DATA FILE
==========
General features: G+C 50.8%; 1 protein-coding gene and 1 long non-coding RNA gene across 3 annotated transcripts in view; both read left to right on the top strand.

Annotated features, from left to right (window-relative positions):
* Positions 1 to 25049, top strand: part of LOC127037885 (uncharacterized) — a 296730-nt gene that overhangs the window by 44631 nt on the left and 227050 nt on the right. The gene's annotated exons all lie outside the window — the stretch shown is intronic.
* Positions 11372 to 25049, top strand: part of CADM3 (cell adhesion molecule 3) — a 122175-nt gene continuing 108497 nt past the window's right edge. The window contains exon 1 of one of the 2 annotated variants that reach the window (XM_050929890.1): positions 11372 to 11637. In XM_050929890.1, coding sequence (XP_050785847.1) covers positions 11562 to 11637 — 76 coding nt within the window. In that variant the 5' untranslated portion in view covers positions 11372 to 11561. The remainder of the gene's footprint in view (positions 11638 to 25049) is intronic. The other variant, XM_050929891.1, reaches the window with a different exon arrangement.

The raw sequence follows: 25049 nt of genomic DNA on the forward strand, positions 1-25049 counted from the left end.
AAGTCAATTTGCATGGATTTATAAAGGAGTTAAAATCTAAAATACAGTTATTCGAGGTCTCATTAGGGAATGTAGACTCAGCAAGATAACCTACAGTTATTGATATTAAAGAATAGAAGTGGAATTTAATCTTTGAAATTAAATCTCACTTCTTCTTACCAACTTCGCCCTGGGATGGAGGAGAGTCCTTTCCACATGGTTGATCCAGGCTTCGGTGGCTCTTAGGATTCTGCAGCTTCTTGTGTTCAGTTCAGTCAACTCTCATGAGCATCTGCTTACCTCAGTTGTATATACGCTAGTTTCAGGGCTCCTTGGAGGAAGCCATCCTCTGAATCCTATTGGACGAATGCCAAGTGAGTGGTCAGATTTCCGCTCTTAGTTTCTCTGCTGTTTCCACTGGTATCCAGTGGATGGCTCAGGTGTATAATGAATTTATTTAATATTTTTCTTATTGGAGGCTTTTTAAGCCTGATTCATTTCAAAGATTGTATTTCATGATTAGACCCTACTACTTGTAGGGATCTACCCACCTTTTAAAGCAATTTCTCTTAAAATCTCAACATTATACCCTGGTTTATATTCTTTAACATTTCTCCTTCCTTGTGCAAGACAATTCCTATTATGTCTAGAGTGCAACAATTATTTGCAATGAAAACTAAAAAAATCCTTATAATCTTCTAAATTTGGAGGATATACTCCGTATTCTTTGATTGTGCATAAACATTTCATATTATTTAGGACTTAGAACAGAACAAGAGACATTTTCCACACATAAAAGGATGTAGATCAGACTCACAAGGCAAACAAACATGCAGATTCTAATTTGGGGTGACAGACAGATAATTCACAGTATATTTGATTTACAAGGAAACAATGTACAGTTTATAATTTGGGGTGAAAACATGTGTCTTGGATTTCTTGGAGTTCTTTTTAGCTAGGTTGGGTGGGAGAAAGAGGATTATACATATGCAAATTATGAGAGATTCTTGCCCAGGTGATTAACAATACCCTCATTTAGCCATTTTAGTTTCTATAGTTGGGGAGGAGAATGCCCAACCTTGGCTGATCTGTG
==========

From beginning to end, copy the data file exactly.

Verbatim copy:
General features: G+C 50.8%; 1 protein-coding gene and 1 long non-coding RNA gene across 3 annotated transcripts in view; both read left to right on the top strand.

Annotated features, from left to right (window-relative positions):
* Positions 1 to 25049, top strand: part of LOC127037885 (uncharacterized) — a 296730-nt gene that overhangs the window by 44631 nt on the left and 227050 nt on the right. The gene's annotated exons all lie outside the window — the stretch shown is intronic.
* Positions 11372 to 25049, top strand: part of CADM3 (cell adhesion molecule 3) — a 122175-nt gene continuing 108497 nt past the window's right edge. The window contains exon 1 of one of the 2 annotated variants that reach the window (XM_050929890.1): positions 11372 to 11637. In XM_050929890.1, coding sequence (XP_050785847.1) covers positions 11562 to 11637 — 76 coding nt within the window. In that variant the 5' untranslated portion in view covers positions 11372 to 11561. The remainder of the gene's footprint in view (positions 11638 to 25049) is intronic. The other variant, XM_050929891.1, reaches the window with a different exon arrangement.

The raw sequence follows: 25049 nt of genomic DNA on the forward strand, positions 1-25049 counted from the left end.
AAGTCAATTTGCATGGATTTATAAAGGAGTTAAAATCTAAAATACAGTTATTCGAGGTCTCATTAGGGAATGTAGACTCAGCAAGATAACCTACAGTTATTGATATTAAAGAATAGAAGTGGAATTTAATCTTTGAAATTAAATCTCACTTCTTCTTACCAACTTCGCCCTGGGATGGAGGAGAGTCCTTTCCACATGGTTGATCCAGGCTTCGGTGGCTCTTAGGATTCTGCAGCTTCTTGTGTTCAGTTCAGTCAACTCTCATGAGCATCTGCTTACCTCAGTTGTATATACGCTAGTTTCAGGGCTCCTTGGAGGAAGCCATCCTCTGAATCCTATTGGACGAATGCCAAGTGAGTGGTCAGATTTCCGCTCTTAGTTTCTCTGCTGTTTCCACTGGTATCCAGTGGATGGCTCAGGTGTATAATGAATTTATTTAATATTTTTCTTATTGGAGGCTTTTTAAGCCTGATTCATTTCAAAGATTGTATTTCATGATTAGACCCTACTACTTGTAGGGATCTACCCACCTTTTAAAGCAATTTCTCTTAAAATCTCAACATTATACCCTGGTTTATATTCTTTAACATTTCTCCTTCCTTGTGCAAGACAATTCCTATTATGTCTAGAGTGCAACAATTATTTGCAATGAAAACTAAAAAAATCCTTATAATCTTCTAAATTTGGAGGATATACTCCGTATTCTTTGATTGTGCATAAACATTTCATATTATTTAGGACTTAGAACAGAACAAGAGACATTTTCCACACATAAAAGGATGTAGATCAGACTCACAAGGCAAACAAACATGCAGATTCTAATTTGGGGTGACAGACAGATAATTCACAGTATATTTGATTTACAAGGAAACAATGTACAGTTTATAATTTGGGGTGAAAACATGTGTCTTGGATTTCTTGGAGTTCTTTTTAGCTAGGTTGGGTGGGAGAAAGAGGATTATACATATGCAAATTATGAGAGATTCTTGCCCAGGTGATTAACAATACCCTCATTTAGCCATTTTAGTTTCTATAGTTGGGGAGGAGAATGCCCAACCTTGGCTGATCTGTG